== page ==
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X-43A Mach 10 Mission Scrubbed For Today

Technicians in front of NASA's third X-43A scramjet go over a pre-flight checklist on Nov. 15, 2004. NASA photo by Tom Tschida.
Edwards AFB CA (SPX) Nov 16, 2004
NASA's third X-43A hypersonic research mission has been scrubbed for today due to technical glitches with X-43A instrumentation. When the issues were addressed, not enough time remained in the launch window.

Another flight attempt will be made tomorrow. Tomorrow's launch window for the X-43A/Pegasus combination will be from 2-4 p.m., PST.

The high-risk, unpiloted 12-foot-long scramjet-powered vehicle is to be dropped from the wing of the B-52B over the Pacific Ocean at an altitude of 40,000 feet, then boosted to the test altitude of nearly 110,000 feet by its modified Pegasus booster rocket.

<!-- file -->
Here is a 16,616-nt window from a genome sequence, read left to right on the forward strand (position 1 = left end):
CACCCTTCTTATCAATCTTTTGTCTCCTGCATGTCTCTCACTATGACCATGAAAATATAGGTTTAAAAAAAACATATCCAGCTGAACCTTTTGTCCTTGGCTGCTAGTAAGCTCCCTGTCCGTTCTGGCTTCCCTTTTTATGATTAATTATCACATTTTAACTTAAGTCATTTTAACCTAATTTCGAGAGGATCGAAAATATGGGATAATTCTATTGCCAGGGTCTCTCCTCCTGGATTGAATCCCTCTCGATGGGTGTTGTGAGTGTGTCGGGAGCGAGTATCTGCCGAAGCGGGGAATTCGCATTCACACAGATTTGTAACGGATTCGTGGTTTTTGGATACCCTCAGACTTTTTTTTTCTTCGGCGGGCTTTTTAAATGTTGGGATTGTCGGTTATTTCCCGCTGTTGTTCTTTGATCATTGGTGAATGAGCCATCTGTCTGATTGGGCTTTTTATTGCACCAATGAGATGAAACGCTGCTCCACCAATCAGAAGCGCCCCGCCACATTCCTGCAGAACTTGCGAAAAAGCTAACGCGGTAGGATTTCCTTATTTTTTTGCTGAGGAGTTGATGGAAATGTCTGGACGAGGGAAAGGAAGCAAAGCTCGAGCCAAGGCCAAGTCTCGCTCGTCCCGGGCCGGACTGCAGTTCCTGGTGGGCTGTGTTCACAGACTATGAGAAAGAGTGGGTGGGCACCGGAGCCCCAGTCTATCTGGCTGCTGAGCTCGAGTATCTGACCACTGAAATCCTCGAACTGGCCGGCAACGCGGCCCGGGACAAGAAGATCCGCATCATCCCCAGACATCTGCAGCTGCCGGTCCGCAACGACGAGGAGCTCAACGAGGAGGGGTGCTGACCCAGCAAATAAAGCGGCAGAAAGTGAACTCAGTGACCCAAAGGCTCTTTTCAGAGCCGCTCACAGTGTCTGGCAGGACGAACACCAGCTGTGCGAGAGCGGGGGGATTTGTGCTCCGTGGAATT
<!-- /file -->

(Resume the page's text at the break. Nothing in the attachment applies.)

Following separation from the booster, the X-43A will fly briefly under its own power at nearly 10 times the speed of sound, or 7,000 mph.

The flight is part of the Hyper-X program, a research effort designed to demonstrate air-breathing propulsion technologies for access to space and high-speed flight within the atmosphere. It will provide unique in-flight data on hypersonic air-breathing engine technologies that have large potential pay-offs.

Flight schedule information will be updated periodically as new information becomes available.

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NASA Aiming For Speed Record In Next Scramjet Test
Washington (AFP) Nov 14, 2004
NASA on Monday will conduct the final and fastest test flight of its pilotless X-43A hypersonic research aircraft, aiming to send it zooming across the Pacific Ocean at about 10 times the speed of sound - almost 3.2 kilometers (two miles) per second.

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